Let’s say a fiction writer was signed to a 3 book deal. She’s written the first book, obviously. Now it’s time to get started on the second. I believe that typically she would write an outline/proposal/synopsis (not sure which of those terms is most correct here) for the second, but I’m curious: how closely does she have to follow that? Because it’s all well and good to think you know where your book is going — whether you’re a planner or a pantser — but sometimes the writing process takes your story in an unexpected direction… I guess what I’m saying is, will the publisher still take the next manuscript if you get from A to Z, regardless of a few changes in between? Or do you have to stick strictly to the outline/proposal/synopsis?
Well, of course the answer to this question is going to depend on a lot of things, including the type of series, the editor, the publisher, and of course you as the author. Typically, if I sell a series the author submits either a full manuscript or a solid proposal (long synopsis and first three chapters) for book one and short blurbs (usually less than a page) for books two and three. In my experience most publishers will want you to stick with the general concept of those blurbed books. In other words, while they know that some of the plotting might change, they want the general idea to be there.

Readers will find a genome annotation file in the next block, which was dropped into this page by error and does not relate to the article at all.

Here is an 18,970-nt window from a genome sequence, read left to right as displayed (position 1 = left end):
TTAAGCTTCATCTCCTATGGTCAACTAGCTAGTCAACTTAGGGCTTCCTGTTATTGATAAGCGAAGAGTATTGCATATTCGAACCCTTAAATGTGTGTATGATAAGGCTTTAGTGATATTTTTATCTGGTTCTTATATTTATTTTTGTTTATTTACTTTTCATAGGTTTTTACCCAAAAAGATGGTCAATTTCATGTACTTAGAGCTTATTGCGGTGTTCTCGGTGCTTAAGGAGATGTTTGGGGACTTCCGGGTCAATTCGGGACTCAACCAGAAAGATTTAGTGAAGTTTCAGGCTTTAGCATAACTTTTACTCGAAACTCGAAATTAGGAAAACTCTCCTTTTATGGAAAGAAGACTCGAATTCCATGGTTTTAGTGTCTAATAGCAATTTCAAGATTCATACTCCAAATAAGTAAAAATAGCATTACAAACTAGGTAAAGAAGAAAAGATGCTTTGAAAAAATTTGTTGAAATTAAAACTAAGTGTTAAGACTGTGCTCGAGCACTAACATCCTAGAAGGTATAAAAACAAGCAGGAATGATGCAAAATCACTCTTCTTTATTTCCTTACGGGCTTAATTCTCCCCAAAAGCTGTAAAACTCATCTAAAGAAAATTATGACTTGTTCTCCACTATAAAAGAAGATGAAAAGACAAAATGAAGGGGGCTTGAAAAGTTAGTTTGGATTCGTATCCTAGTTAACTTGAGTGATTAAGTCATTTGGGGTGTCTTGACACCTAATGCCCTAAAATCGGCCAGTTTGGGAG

A few changes typically won’t make a difference; a major detour, however, should probably be discussed with your editor as you’re writing. Truthfully, even with a book that’s sold on a long synopsis (let’s say 15 pages in this case) and the first three chapters, the editor will expect some changes along the way. Maybe the protagonist is not a Mary Kay wearer after all, but more suited to Avon (that’s makeup products, not publishers). However, they did buy the book expecting that it would follow the synopsis fairly closely, so they will be expecting something similar, and since often cover copy and design is done based on this synopsis, you will want to make sure any major changes are discussed.